The car started as a basic Accurail 40ft single-sheath boxcar with pressed steel ends.  Technically the B-50-10 starting point, probably should still have wood ends, but that would be a bigger rebuild at this point than I'm willing to do, so the car will re-enter service as a stand-in model.   If I ever come up with a simple conversion to make the steel-end Accurail cars like this more accurate, then I'll haul the car into the shop again for another rebuild... hopefully, sooner than another 20 years!

So, Time For a New Coat of Paint!

Alcohol Scrub

Left side after scrubbing off old decals.

I started by washing the car sides with rubbing alcohol and an old tooth brush.  As the decals never really were seated down well enough with smooth paint and MicroSol in the original application... I think I dull-coated the car too soon.  It needed a few more applications of the MicroSol to fully snug down, but I didn't do it.  So this allowed the alcohol under the decals at this point to remove them.

Right side after scrubbing off old decals.

A few parts of the decals around the reporting marks stuck better and were being difficult.  So I used the tip of my carbide scribe to help rub the decals off the rough board details.  The heralds were snugged too well between the ribs, so I decided to leave that alone.

SP FCR Paint

Left side after airbrushing body with fresh coat of SP Freight Car Red paint.

The Star Brand paint went on well, despite the cold wet weather we've been getting in winter of 2023.  Each part of the car was given a light coat from two or three directions to get an even coat.

Right side after a coat of new SP FCR.

I pondered not painting the roof again, but I went ahead and did the whole body.  The prototype car in the 1947 company film was showing the car being completely repainted and in the shot with the crew loading the car for Supply Train service, shows it freshly painted with some over-spray on the stenciling.  So I'll be trying to finish this car as a shop fresh painted car.  The 1956 Roster shows the 2681 was retired from revenue service in May 1943, so for the 1947 film, they could very well have been using the footage from 1943.


Right side with "SUPPLY CAR" decal cut, lined up and in place.

The Star Brand paint went on smooth enough to apply the PDC.ca decals directly over the paint without an additional gloss coat.

Left side after applying the SUPPLY CAR decal

I tried to match the prototype car's placement of the SUPPLY CAR lettering first.  As the prototype is a B-50-10, and the Accurail model's missing a few of the double diagonal side braces at the ends, this was a bit tricky.  But it's nice to be able to follow the board details and line the decals up horizontally to them.

Reporting Marks & Data Decals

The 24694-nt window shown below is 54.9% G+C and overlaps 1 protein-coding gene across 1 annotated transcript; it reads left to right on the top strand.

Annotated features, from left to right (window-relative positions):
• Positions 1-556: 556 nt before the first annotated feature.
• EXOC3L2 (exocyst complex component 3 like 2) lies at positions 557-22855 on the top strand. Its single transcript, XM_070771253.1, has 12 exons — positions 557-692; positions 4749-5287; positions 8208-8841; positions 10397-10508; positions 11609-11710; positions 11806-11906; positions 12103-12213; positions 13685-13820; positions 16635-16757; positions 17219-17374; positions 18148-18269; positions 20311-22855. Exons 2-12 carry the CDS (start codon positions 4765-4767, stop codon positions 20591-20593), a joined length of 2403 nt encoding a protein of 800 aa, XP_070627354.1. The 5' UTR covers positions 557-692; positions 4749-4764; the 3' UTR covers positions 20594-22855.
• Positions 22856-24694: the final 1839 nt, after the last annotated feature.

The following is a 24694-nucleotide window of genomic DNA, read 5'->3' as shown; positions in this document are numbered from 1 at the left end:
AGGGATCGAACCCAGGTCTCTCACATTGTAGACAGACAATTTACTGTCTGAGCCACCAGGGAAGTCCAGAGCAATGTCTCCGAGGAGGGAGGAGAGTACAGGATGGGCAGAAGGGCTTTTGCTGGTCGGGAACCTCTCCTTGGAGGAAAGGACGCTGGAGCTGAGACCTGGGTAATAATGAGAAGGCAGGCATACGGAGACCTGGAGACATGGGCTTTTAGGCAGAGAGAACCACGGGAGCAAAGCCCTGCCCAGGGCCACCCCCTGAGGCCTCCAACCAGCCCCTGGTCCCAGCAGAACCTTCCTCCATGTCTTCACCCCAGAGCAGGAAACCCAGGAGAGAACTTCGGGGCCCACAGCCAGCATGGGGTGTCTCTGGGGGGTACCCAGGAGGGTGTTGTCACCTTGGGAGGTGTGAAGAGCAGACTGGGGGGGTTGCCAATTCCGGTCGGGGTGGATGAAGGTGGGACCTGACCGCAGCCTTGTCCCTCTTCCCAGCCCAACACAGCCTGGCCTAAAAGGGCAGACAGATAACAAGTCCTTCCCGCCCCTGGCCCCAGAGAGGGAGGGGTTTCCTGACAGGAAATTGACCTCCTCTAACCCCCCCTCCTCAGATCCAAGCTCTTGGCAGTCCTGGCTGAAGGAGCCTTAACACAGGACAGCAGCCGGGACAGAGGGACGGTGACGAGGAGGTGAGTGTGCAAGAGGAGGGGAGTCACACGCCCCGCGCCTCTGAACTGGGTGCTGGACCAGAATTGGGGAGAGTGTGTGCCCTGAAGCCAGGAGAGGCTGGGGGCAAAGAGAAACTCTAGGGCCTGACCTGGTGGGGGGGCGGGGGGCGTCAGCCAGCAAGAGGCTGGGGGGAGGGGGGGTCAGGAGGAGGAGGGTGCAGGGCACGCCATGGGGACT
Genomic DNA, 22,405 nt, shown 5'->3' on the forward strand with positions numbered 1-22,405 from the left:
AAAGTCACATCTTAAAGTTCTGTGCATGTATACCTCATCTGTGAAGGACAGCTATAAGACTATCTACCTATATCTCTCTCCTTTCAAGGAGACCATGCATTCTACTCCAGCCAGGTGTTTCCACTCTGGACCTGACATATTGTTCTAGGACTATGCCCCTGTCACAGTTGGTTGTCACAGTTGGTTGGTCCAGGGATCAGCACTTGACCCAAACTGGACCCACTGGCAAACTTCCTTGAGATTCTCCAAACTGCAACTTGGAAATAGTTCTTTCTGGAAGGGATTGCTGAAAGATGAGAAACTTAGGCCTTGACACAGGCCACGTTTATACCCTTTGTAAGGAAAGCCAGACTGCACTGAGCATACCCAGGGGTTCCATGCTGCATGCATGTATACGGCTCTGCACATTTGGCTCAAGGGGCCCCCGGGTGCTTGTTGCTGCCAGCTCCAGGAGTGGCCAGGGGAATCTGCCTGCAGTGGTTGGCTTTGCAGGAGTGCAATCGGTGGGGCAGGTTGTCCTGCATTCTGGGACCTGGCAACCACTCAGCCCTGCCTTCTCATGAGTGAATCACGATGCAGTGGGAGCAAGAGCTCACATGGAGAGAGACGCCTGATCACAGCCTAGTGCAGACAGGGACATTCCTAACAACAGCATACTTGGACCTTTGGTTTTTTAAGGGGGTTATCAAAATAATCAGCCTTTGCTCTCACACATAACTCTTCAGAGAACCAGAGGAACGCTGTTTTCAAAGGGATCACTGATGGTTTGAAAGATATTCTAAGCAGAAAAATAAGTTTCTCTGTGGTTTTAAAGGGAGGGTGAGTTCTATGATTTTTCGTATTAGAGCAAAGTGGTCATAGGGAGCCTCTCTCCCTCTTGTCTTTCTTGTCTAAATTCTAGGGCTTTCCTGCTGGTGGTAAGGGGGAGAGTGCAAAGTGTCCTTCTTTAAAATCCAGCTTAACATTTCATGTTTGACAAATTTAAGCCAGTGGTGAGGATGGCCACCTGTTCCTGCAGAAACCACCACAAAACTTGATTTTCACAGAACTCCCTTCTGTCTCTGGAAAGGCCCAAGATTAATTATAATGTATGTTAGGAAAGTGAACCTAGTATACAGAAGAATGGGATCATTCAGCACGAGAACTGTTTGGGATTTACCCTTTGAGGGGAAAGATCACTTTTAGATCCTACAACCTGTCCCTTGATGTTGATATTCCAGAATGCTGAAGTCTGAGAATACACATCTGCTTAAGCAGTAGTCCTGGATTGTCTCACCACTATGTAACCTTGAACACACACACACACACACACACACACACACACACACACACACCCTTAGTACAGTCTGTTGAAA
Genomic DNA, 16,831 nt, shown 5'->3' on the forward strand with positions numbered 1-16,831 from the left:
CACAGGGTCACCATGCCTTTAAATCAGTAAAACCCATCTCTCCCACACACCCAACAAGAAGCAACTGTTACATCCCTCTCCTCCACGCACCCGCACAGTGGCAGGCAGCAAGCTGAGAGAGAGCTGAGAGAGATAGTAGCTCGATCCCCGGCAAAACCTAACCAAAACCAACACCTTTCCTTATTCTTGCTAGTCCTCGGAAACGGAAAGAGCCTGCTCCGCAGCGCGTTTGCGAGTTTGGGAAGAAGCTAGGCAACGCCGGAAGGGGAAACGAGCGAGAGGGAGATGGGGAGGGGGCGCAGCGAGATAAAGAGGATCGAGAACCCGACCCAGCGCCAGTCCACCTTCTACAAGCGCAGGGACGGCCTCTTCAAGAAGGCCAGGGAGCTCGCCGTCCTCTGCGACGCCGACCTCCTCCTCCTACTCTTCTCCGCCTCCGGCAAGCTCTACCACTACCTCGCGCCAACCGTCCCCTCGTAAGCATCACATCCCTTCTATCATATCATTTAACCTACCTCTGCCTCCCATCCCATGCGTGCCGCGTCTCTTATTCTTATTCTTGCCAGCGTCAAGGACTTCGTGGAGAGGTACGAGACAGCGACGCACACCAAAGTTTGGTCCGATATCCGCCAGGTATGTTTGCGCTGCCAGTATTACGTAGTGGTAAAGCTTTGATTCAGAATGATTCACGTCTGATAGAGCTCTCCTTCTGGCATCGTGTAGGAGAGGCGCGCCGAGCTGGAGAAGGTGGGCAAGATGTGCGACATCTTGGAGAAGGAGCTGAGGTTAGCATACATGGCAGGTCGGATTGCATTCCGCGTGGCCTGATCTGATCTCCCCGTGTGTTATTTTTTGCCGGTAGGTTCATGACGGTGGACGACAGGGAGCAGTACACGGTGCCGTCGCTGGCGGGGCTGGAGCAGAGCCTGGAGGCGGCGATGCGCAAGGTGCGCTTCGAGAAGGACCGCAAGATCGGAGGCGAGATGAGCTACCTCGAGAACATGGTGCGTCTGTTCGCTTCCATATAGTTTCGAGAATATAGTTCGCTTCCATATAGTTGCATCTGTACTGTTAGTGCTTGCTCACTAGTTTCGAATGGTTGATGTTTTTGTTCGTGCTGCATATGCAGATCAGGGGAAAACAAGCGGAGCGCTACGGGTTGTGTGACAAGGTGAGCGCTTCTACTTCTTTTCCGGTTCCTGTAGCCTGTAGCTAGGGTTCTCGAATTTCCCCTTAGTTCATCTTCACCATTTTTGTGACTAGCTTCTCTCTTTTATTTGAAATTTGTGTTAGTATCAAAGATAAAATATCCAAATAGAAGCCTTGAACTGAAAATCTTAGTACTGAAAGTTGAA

All the decals applied to the car's left side.

The prototype car doesn't have LD LMT stencils applied, as it's not needed for company service.  I went ahead and put on the tare date stencil for 5-43 out of Sacramento General Shops, as I think that's where the car was shown being loaded for Supply service.  It is debatable if they would have bothered with this on company service cars.  However, many MW cars have no other weight data stencils other than the LT WT tare weight.

Right side fully applied decals.

I also added the car assignment stencil for SAC GEN STORES above the tare date.  At the far right end I also added the standard repack data stencil.  So this wraps up all of the basic side lettering for an SP Supply Car.

End Decals

A-End reporting mark decals applied.

I went ahead and cut out the end reporting marks in four pieces.  I believe that many of the SPMW cars put the MW ahead of the number on the second line.

B-End reporting mark decals applied.

Technically, a B-50-10 class car should have wooden ends.  In Anthony Thompson's book no B-50-10/11s were shown with replacement steel ends, so I really should have wooden ends more like my model of SP 24864, but even those aren't quite right as the SP included diagonal end braces on the outer sections of the ends.  As this car is a stand-in, I'm not too worried about it.

In Closing

Right side

Back on the layout for some photos.  My SPMW 2681 was originally planned to fit into my 1946 SPMW SUPPLY TRAIN consist, which I covered in Part 1, which was 9 cars and a caboose.

Right B-end view

I don't really plan to weather this car much this time.  I like that the car looks like the one in the movie film.  The trucks and underframe have enough weathering to be suitable for a car in service within a few months of a fresh paint job.

Left side

I tend to think that the SP didn't allow the Supply Cars to get into that bad of a worn out condition, as the cars were still used in regular freight trains to move the supplies around the system.  So it's good to see the car ready to go back into Supply Train service.  

Left A-End view

Coming up next post in this series, will be a breakdown of Ken Harrison's new book, which has a page in the Appendix covering the 1945 Supply Train Consist out of LA!  Boy, will it be a big breakdown - 25 cars long!  I look forward to finishing that post and seeing you there.

Jason Hill

Related Articles:

SPMW 161 - Supply Flat - Sacramento General Stores Department